Every year the veterans who are non-tendered produce a wave of new, relatively options to pursue in free agency. Last night's list is no exception. Here are a few non-tenders who might be worth a look.
Takashi Saito: The 39-year-old could be just what we need to begin to shore up the back of the bullpen, along with Joel Hanrahan and Saul Rivera. He's coming off elbow surgery, but when healthy he's been great the last three years in LA. Last season he K-ed 11.5 per nine while walking 3.06 to produce a fielding independent ERA of 2.00. Sounds like a closer to me.
Ty Wigginton: He's 31, can play 1B, 3B, and LF, and maybe some 2B. He hit a very solid .285/.350/.526 in 429 plate appearances, though I wouldn't expect him to repeat that. In the event that Teixeira isn't a National and we're back to Nick Johnson as plan A there, Wigginton would fit in nicely as a 4-corners utility man who could play every day in a pinch and keep us from replaying the debacle of '08. He'll look to start somewhere and may get that chance, but if not backing up Nick isn't a bad way to angle for an every day job. And how can you pass up the chance to pair Wigginton and Willingham?
Daniel Cabrera: Sorry O's haters, but if we can take a cheap flyer on a guy, a not-yet-old power arm like Cabrera's not a bad option. He's got excellent groundball rates (48% last year), and has shown power stuff with a 94-95 mph fastball and K-rates as high as 9.55 per 9 two years ago. Something was wrong with him last year as his fastball velocity dropped 2 mph and is K-rate plummeted to 4.75. Like I said, he's not really young anymore at 28, but if he can be had for a million bucks, I'd throw him in the pool and see if he floats. I'd also be interested how he'd do in the bullpen.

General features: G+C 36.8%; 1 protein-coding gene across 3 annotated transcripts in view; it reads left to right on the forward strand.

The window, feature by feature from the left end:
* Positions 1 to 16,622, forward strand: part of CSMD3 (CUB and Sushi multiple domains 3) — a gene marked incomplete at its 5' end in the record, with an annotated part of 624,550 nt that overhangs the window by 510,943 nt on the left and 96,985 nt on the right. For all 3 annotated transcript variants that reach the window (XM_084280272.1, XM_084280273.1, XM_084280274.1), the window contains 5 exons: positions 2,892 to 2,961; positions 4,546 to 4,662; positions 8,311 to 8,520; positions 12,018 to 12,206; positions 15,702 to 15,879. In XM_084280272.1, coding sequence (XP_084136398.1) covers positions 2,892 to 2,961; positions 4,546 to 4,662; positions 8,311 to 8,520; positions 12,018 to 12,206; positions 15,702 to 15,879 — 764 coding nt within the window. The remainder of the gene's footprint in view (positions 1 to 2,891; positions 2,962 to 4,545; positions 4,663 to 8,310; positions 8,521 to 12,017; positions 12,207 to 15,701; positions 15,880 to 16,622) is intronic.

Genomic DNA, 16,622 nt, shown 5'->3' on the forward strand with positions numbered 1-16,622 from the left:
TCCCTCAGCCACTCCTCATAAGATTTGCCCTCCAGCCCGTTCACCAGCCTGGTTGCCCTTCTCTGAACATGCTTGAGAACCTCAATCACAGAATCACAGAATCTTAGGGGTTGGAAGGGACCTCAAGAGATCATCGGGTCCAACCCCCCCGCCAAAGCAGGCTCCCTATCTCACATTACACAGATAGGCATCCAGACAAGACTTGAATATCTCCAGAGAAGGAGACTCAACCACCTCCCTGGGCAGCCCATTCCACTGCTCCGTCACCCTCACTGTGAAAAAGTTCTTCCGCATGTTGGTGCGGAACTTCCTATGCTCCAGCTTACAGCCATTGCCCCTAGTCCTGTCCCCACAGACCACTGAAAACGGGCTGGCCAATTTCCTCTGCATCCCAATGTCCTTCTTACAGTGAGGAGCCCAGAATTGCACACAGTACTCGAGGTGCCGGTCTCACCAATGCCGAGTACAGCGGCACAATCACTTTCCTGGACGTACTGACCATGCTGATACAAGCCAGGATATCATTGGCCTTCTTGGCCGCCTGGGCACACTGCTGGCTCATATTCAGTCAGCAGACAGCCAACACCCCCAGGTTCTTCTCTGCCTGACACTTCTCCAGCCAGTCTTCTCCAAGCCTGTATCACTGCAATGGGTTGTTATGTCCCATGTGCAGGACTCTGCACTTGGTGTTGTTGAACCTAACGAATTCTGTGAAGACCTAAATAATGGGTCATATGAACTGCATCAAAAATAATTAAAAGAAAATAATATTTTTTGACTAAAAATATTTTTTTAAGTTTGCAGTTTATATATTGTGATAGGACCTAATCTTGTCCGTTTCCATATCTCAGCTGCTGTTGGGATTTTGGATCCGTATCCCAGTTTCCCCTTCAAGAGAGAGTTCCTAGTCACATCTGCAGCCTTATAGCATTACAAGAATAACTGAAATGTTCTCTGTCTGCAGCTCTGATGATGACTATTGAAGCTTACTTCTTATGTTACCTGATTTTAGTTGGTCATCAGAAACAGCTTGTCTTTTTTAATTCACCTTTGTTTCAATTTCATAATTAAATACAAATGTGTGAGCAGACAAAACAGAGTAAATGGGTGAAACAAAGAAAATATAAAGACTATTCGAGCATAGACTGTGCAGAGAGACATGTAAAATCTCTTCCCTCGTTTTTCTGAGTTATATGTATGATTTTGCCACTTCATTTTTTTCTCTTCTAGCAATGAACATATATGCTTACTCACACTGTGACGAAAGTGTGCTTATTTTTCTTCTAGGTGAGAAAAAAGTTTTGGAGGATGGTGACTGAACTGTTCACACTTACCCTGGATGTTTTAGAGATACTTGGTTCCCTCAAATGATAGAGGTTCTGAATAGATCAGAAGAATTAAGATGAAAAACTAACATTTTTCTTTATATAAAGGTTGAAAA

Joe Nelson: There are lots of non-descript middle relief guys, but the former Marlins middle reliever stands out from the crowd. He posted a 2.00 ERA that was greatly inflated by an unsustainable 84.8% strand rate but even still he was pretty darn good. He K-ed 10.0 per 9 and walked just 3.67. He'll be 34 next year and would help stabilize our severely unstable pen.
Gary Majewski: Aw hell, can't I be a fan? His K-rate bounced back up to 6.08 per 9 last year, though his velocity still isn't quite into the 93-mph range he had when he was a key piece of the lights-out Nationals bullpen of '05-'06. His ERA was an ugly 6.53 last year, but he wasn't that bad. His BABIP against was .391. He, like Cordero and Ayala, is probably permanently broken after two years of the kind of overuse by the Nationals, but he deserves a chance to show he can at least mop up, and why not here?
John Bale: Former Red alert! Since it appears that we're going to be filling at least one or two rotation spots with the ol' JimBo special--invite a bunch of castoffs to camp and tell a whole lot of stories about how you found Pete Schourek on the scrapheap and he almost won the Cy Young award. Bale is a 35-year-old journeyman lefty who pitched in Japan from 2004-2006. He made the Royals rotation last year out of spring training but broke his hand punching a door and missed the rest of the year. (He and Scott "Don't Tase Me, Bro" Olsen would fit in well together.) He's not good, but again since we seem dead set on repeating the Simontacchi-Basick-Jerome Williams-and-pray approach, Bale could be a guy who pitches badly for 140 innings.